Jobs up, jobless down?
Two articles in the Dominion Post today (7 October) seem to suggest that unemployment was on it’s way down and that the country was witnessing a growth in jobs,
The article states that “more than 4000 people came off the unemployment benefit and more than 2200 youths came off welfare, including 351 youths who came the unemployment benefit.”
However, the article continues with this, “Bennett said the total number of people on welfare remained high, rising by 0.1 per cent in September to 328,496.”
So, the reality is that a certain number of those 4,000 people who “ came off the unemployment benefit “ may well have moved on to another benefit? Because that is what Bennett is saying, quite clearly, ” the total number of people on welfare … [rose] by 0.1 per cent in September to 328,496 “.
The article also does not state where those 2200 youths who “came off welfare ” went. Did they find employment? Is is full time or part time – and if the latter, are their wages still being subsidised by WINZ? Have they move “side ways” onto another benefit? Are they in training/education, or one of WINZ’s many, ultimately-futile “training” programmes?
The story simply does not enlighten us.
Paula Bennett’s comment here may be somewhat less-than-helpful,
“Job hunting isn’t easy, but it’s fair to say that if you’re not looking, you won’t find a job…”
Thank you, Paula, you’re a real fountain of wisdom.
The second Dominion Post article is also vague and contradictory,
The article states “SEEK Employment Index rose half a per cent in the last month, showing the new jobs listed on the employment website have grown faster than job applications.”
But then continues with “when seasonally adjusted, the index actually fell by 1.1 per cent in September…”.
It also seems bizarre to read that, “The five most sought category of employees in September were accounting, government and defence, healthcare and medical; engineering and automotive trades. “
“Government and defence”?
The above articles may sound optimistic, but redundancies are still hitting our economy and impacting on society,
The question that springs to mind is that if the drop in unemployed is real – is it due to new jobs or new job vacancies? The difference may seem subtle, but is very real. New jobs are an indicator that the economy is beginning to grow again.
Job vacancies are existing jobs that have been vacated for one reason or another, and are being replaced. It is sometimes referred to as “churn“.
With current wages low and not keeping pace with inflation and the recent increase in gst, it is hardly surprising that most New Zealanders have had the lowest wage increases in a decade,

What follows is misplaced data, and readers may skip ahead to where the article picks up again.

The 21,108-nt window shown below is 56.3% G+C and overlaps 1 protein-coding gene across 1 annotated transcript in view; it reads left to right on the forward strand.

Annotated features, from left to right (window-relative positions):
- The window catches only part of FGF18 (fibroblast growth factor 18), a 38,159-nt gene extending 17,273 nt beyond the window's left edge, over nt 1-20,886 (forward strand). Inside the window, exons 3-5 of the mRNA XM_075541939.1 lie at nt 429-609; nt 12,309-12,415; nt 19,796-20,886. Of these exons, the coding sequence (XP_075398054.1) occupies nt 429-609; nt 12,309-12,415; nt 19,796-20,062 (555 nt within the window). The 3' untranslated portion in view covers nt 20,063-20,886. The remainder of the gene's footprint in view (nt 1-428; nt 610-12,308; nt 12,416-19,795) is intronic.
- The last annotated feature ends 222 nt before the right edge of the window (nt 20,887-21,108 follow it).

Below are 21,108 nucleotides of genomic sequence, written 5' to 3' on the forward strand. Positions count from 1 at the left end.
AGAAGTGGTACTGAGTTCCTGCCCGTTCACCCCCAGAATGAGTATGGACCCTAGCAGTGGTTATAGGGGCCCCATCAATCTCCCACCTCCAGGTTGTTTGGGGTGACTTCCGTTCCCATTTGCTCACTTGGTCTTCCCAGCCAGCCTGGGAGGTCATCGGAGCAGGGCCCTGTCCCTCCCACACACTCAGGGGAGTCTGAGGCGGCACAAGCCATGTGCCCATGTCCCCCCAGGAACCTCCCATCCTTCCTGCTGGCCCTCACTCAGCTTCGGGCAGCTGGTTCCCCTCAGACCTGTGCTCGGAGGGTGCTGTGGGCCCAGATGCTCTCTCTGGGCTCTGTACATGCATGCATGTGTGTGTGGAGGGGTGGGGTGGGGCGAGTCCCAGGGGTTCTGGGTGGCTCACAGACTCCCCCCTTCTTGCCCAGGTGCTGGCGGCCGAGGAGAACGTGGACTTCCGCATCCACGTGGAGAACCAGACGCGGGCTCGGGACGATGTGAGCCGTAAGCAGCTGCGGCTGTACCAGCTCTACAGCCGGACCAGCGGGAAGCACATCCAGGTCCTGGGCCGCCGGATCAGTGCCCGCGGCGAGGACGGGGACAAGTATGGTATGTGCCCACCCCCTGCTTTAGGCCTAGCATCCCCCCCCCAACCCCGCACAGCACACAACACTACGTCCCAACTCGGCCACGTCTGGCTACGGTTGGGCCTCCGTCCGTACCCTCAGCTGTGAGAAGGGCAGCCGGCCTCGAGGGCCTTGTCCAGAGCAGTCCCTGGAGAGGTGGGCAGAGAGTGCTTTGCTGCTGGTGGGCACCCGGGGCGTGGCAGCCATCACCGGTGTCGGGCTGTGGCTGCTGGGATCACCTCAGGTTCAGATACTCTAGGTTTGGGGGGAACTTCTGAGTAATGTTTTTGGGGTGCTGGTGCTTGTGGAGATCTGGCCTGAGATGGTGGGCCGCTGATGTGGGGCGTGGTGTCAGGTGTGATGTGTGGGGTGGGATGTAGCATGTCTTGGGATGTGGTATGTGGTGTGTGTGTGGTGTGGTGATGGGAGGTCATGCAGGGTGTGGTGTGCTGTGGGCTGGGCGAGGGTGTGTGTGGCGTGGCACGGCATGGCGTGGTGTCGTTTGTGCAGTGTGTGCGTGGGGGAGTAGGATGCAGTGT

By contrast, we had somewhat more generous wage increases during the previous, unfairly-maligned, Labour Government,
“Wage growth at a record high
Annual wage growth in the adjusted LCI (which measures changes in pay rates for a fixed set of jobs and excludes performance related pay increases) remained steady at 3.4% in the March 2008 quarter. This is the equal highest rate recorded since the LCI began in 1992 matching the annual increase for the December 2007 year.
The unadjusted LCI (which includes performance related pay increases) shows annual wage growth of 5.4% in the March 2008 quarter, up from 5.0% at December 2007.
Annual wage growth in the QES (which includes performance related pay increases and is affected by the composition of employment) increased to 4.6% for the year to March 2008, up from 4.1% in the previous quarter.” Source
Good times, eh, my fellow New Zealanders?
Despite John Key’s priority-pledge to raise wages – and not just by 38 cents!!! – we now have a record flight of New Zealanders moving to Australia – 3300!
As Ms Visser said,
“It’s definitely a wake-up call – with 20 per cent of our workforce looking to leave at any one time it’s a scary thought. “
Which indicates that this current government has done very little of practical value to motivate New Zealanders to stay and help build our own economy. Two tax cuts have certainly not worked the “magic” that Key, English, et al, had hoped.
Which suggests that Bill English’s May 2011 Budget statement, promising 170,000 new jobs may be a tad over-optimistic.,
I guess the ‘moral’ of this piece is two-fold,
- Be cautious about media stories that do not present the full story. A bit of ‘digging’ soon yields a fuller picture.
- Be cautious about politicians who promise you the world (you’ll be the one paying for it).
And I’ll finish this piece with a message from our Prime Minister, John Key,
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For a better New Zealand…
~ Cleaner rivers
~ No deep-sea oil drilling
~ Less on Roads - more on Rail
~ Minimum wage @ $15 p/hr
~ Marriage equality
~ Strong, effective Unions
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~ Breakfast/lunches in our schools
~ Introducing Civics into our school curriculum
~ Cut back on the liquor industry
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~ Ditto for education, including Tertiary
~ Fund Pharmac for Pompe's Disease medication & other 'orphan' drugs
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~ Keeping farms in local ownership
~ Reduce poverty, like we reduced the toll for road-fatalities
~ Jobs, Jobs, Jobs!
~ Being nice to each other
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